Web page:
In 2006, Congress ordered HHS to integrate health-data systems; it still hasn’t been done, and that causes problems

“The pandemic highlighted ineffective data infrastructure across the U.S. health system,” reports Sam Whitehead of Kaiser Health News. “Coronavirus case reports sent by fax machine. Clunky tech for monitoring vaccine distribution. . . . Supply chain breakdowns that left health-care providers without needed protective equipment. . . . And Congress knew about the potential for these problems long before Covid. Lawmakers mandated the Department of Health and Human Services to better integrate U.S. data management systems to allow stakeholders to better share information years ago, in 2006.”

Whitehead starts with a real-life example: “In early 2020, as they tried to fight covid-19 across two rural counties in North Carolina, the staff of Granville Vance Public Health was stymied, relying on outdated technology to track a fast-moving pandemic.” They had to use “five data systems. One was decades old and complicated. Another was made of Excel spreadsheets. None worked well together or with systems at other levels of government.”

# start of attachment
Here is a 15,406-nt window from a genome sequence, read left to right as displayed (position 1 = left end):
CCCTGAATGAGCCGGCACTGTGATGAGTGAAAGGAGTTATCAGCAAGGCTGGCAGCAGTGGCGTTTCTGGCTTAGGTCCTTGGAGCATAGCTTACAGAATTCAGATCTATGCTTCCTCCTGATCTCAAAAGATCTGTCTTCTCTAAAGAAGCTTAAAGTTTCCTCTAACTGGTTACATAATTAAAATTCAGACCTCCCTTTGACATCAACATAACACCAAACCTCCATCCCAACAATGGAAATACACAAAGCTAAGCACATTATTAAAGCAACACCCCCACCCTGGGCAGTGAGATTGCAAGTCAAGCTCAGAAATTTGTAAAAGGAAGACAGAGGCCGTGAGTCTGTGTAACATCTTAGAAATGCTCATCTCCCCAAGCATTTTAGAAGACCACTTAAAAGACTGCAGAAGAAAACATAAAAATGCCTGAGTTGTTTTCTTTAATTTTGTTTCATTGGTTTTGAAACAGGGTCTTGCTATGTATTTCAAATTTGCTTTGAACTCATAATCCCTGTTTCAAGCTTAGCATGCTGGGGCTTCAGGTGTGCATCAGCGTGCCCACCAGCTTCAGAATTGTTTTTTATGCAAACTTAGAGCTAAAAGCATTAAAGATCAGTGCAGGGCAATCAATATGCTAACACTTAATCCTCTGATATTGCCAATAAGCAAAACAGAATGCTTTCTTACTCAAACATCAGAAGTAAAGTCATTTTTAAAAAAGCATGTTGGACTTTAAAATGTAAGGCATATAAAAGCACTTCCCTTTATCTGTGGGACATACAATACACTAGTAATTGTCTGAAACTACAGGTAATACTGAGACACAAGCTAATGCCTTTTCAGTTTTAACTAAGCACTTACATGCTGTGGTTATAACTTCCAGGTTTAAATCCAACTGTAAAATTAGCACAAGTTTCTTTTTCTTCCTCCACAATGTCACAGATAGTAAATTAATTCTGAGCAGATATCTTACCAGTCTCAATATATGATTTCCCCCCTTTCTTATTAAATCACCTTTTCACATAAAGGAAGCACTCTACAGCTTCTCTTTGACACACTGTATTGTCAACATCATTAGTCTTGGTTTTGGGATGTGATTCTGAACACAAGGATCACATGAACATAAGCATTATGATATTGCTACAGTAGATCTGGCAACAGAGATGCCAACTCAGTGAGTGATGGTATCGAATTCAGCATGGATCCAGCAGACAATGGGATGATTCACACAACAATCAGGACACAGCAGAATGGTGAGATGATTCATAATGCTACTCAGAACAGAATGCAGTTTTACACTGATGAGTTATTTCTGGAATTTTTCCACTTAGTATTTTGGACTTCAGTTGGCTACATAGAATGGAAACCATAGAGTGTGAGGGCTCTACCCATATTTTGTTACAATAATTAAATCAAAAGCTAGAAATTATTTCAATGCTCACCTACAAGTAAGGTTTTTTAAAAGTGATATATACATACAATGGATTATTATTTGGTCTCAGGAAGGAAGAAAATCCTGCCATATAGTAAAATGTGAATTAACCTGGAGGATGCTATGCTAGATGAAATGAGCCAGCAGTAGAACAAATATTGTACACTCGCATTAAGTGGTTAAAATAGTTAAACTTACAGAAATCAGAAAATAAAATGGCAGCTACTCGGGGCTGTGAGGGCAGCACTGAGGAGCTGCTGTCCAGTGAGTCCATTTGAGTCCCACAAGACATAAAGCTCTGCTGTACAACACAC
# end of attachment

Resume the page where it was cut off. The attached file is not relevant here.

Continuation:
Whitehead gives several reasons the data system wasn’t improved: the complexity of the task and inadequate funding; a federal-first approach to health that deprives state and local agencies of resources; unclear ownership of the project in HHS; insufficient enforcement mechanisms to hold federal officials accountable; and little agreement on what data is even needed in an emergency.”

Soumi Saha, senior vice president of government affairs at Premier, a health-technology company, told Whitehead, “What keeps me up at night is that we forget about the past two and a half years, and we just move on — that we don’t take the opportunity and time to truly reflect and make needed changes.”

Whitehead reports: “Different hospitals often use different electronic health-record systems, so are frequently unable to share patient data with one another, much less with the federal government. . . . Much of the 2019 bill mandating the data-sharing network’s creation is set to expire in September, and reauthorizing the law could be a challenge in a split Congress where House Republicans have announced their intention to examine the U.S. response to the pandemic.”

Dr. Georges Benjamin, executive director of the American Public Health Association, told Whitehead, “Congress has an opportunity now to build the public health system. What are they doing? Undermining public health legal authorities, demonizing public health officials. It’s almost like we didn’t learn anything.”

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